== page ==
Romney is clearly trying to re-establish his bonafides as a Michigan “car guy.” He said in that Detroit News op-ed, “I am a son of Detroit. I was born in Harper Hospital and lived in the city until my family moved to Oakland County. I grew up drinking Vernors and watching ballgames at Michigan and Trumbull. Cars got in my bones early. And not just any cars, American cars.”
I had to look up what Vernors are (ginger ale; he’s a Mormon, remember?). And I scoured the Internet to discover that, unlike Rick Santorum (whose tax returns reveal that he drove an Audi A6 in 2008
), Romney really does drive American — the family motor pool includes a 2005 Mustang, a 2007 and 2010 Cadillac SRXs, and a 2001 Chevy pickup. (I wonder which one Romney drove to Canada with the family dog strapped to the roof
The biggest flip-flop is Romney’s suggestion that Obama actually followed the advice of the sage from American Motors. Romney said during a business roundtable in Michigan
, “The president finally came around to my own view that Detroit needed to go through managed bankruptcy, the auto companies needed to go through managed bankruptcy to shed their excess costs. And it took him six months to get there but he got to the same place that I had suggested.” No he didn’t. The federal bailout money is the key ingredient that Mitt’s plan left out.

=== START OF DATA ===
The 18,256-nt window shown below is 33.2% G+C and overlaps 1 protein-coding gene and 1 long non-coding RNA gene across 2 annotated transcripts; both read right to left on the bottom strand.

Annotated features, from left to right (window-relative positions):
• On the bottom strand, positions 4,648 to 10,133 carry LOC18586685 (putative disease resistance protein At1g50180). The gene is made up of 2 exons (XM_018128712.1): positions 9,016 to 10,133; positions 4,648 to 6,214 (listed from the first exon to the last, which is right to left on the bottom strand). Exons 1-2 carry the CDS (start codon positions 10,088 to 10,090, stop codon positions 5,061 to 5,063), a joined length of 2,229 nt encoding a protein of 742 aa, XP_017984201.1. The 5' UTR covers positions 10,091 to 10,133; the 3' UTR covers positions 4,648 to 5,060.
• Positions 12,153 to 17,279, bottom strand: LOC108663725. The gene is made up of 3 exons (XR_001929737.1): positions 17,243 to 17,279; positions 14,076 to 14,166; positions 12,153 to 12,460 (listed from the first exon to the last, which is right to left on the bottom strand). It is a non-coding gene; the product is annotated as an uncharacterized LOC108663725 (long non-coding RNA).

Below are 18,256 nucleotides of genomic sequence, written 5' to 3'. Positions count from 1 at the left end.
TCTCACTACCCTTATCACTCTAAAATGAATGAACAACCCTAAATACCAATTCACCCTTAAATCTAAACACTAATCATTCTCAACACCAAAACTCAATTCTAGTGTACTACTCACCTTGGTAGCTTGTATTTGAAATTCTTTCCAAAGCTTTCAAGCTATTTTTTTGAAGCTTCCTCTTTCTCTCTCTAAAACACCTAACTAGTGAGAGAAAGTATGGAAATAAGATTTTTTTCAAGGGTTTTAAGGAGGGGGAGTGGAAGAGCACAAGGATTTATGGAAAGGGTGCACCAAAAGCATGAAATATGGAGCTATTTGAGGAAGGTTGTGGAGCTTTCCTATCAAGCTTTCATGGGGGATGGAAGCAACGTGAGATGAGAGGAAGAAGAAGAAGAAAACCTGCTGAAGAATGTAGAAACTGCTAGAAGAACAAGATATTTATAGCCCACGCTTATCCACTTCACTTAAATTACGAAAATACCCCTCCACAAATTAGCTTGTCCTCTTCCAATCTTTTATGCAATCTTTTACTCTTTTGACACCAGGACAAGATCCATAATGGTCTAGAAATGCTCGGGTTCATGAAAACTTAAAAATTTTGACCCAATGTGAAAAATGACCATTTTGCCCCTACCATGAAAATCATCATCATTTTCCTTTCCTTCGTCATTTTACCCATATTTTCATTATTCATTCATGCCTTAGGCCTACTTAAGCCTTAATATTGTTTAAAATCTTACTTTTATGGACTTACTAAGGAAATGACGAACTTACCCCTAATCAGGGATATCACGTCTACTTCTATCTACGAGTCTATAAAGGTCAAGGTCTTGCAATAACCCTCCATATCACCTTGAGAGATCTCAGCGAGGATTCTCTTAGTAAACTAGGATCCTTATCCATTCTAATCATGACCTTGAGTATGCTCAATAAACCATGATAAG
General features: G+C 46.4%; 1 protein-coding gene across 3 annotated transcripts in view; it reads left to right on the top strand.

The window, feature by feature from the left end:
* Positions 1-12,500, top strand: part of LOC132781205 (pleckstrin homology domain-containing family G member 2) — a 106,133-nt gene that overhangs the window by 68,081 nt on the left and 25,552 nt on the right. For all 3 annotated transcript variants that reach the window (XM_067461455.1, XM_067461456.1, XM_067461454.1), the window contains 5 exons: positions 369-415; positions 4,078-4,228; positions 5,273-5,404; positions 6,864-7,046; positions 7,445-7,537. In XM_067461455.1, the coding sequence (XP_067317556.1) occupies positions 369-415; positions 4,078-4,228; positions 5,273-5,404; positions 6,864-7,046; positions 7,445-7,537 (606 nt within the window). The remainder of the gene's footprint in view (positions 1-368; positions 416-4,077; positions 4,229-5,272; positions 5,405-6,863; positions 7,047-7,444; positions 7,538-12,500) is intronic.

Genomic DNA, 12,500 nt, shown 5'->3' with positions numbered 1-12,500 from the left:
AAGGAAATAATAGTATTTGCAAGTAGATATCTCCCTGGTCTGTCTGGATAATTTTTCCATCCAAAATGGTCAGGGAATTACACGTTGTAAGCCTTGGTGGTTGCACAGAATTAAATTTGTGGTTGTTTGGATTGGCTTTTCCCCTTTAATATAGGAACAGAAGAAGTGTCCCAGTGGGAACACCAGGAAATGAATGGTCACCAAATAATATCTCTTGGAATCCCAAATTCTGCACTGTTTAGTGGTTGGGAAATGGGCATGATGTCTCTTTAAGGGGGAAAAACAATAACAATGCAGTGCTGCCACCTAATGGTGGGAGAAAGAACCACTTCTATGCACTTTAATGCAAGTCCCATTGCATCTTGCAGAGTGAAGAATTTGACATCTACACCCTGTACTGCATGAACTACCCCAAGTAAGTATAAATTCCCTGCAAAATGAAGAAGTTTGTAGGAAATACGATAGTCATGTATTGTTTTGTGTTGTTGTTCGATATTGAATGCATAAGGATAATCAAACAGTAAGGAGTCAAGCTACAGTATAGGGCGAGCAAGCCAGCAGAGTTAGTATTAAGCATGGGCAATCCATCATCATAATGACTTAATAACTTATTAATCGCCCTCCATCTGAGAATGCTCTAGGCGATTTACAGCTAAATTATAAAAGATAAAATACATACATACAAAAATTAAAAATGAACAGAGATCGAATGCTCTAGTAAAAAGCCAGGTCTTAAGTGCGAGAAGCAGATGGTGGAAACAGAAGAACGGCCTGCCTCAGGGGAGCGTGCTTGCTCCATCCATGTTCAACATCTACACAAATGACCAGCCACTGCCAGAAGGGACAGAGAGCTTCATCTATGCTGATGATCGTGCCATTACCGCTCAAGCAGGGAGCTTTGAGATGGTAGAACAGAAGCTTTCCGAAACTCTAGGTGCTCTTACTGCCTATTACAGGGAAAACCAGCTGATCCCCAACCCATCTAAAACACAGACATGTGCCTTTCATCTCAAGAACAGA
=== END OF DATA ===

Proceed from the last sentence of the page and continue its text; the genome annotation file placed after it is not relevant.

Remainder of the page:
Proof that Romney can talk out of both sides of his mouth on this issue came during his 2008 primary against John McCain. Romney went to Michigan and launched an attack after his rival said that lost car-making jobs weren’t coming back. “The question is, ‘Where is Washington,’” he said. Months later, after he was out of the race, he wrote that Times op-ed and said Washington had no role in the auto industry.
Today, Obama would beat Romney in Michigan, 48 to 40 percent, according to a Jan. 25 poll. And 65 percent of Michigan voters said in the most recent EPIC-MRA poll that they supported the bailout. Santorum has troubles in Michigan that go beyond owning that German-made Audi. He also opposed the auto bailouts, taking more or less the same stance as Romney — a managed bankruptcy. He claims in the video below that GM and Chrysler would have made out better under that scenario because the unions (always a good target) wouldn’t have gotten a piece of the company. But few serious analysts see how the companies would have gotten on their feet again without massive federal aid. This was a deep hole, folks.
Santorum’s saving grace is that his anti-bailout position is not as well-known as Romney’s. Santorum didn’t write any op-eds on the subject, and he’s not the son of a former Michigan governor and president of American Motors. Here's Santorum on the video record, echoing Mitt:
The bailout will probably be a bigger issue in the general election than it is in the primary. A new WDIV-TV and Detroit News survey
actually finds that Republican voters in Michigan would give a slight edge (25 to 20 percent) to candidates who wanted to let the Big Three stew in their own juices. But facing all the voters is another story. Obama has the luxury of knowing that whoever wins in Michigan, he can go after the victor with both barrels for being willing to abandon the auto industry in its time of need.